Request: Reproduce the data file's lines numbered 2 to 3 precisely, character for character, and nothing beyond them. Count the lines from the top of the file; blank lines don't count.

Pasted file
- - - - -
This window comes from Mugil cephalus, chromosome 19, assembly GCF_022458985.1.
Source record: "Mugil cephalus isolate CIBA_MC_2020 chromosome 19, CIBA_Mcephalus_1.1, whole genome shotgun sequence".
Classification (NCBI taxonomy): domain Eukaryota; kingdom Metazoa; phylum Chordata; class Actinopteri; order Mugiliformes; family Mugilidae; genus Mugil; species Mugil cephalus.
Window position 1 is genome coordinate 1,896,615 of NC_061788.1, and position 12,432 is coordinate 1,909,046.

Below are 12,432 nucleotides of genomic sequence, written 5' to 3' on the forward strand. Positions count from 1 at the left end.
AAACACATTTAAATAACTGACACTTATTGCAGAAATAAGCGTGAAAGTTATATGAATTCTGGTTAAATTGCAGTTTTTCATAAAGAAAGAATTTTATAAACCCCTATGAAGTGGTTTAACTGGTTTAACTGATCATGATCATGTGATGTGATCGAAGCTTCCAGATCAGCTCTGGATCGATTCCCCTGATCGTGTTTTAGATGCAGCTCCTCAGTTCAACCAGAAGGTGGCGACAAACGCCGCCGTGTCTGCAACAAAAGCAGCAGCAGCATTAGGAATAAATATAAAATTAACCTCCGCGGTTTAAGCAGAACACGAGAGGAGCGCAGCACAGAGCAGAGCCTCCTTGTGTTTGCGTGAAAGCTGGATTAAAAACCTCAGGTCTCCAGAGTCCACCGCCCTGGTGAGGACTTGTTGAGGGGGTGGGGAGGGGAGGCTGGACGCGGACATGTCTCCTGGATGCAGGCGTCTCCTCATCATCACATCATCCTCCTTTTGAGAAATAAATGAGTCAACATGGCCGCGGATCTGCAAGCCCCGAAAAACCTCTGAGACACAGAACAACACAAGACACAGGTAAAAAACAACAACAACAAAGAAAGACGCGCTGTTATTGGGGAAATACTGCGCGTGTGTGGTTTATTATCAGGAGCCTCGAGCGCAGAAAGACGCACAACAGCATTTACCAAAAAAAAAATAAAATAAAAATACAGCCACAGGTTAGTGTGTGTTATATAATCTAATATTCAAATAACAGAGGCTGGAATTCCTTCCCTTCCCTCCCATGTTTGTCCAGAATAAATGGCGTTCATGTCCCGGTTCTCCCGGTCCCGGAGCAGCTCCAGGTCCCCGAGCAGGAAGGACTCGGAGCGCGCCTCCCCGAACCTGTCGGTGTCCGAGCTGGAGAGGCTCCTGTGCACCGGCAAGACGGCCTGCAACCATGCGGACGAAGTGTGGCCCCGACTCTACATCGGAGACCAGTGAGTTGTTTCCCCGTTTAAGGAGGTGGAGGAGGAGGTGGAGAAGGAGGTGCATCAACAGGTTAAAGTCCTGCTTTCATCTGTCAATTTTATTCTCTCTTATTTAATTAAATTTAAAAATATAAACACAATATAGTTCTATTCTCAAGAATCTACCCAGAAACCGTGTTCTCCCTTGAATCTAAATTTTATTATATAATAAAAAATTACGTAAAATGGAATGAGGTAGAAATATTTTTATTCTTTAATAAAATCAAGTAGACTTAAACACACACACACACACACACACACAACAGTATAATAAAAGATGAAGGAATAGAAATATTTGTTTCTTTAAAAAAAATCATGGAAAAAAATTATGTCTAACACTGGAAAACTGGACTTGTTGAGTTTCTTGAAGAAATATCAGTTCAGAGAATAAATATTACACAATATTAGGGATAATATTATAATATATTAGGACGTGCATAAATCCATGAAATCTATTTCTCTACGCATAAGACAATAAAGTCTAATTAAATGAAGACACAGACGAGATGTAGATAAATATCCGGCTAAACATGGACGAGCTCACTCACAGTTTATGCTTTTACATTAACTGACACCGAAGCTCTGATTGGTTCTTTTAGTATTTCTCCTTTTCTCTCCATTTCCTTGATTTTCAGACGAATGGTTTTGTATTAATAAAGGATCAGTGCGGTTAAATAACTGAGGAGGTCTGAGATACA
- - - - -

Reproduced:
Source record: "Mugil cephalus isolate CIBA_MC_2020 chromosome 19, CIBA_Mcephalus_1.1, whole genome shotgun sequence".
Classification (NCBI taxonomy): domain Eukaryota; kingdom Metazoa; phylum Chordata; class Actinopteri; order Mugiliformes; family Mugilidae; genus Mugil; species Mugil cephalus.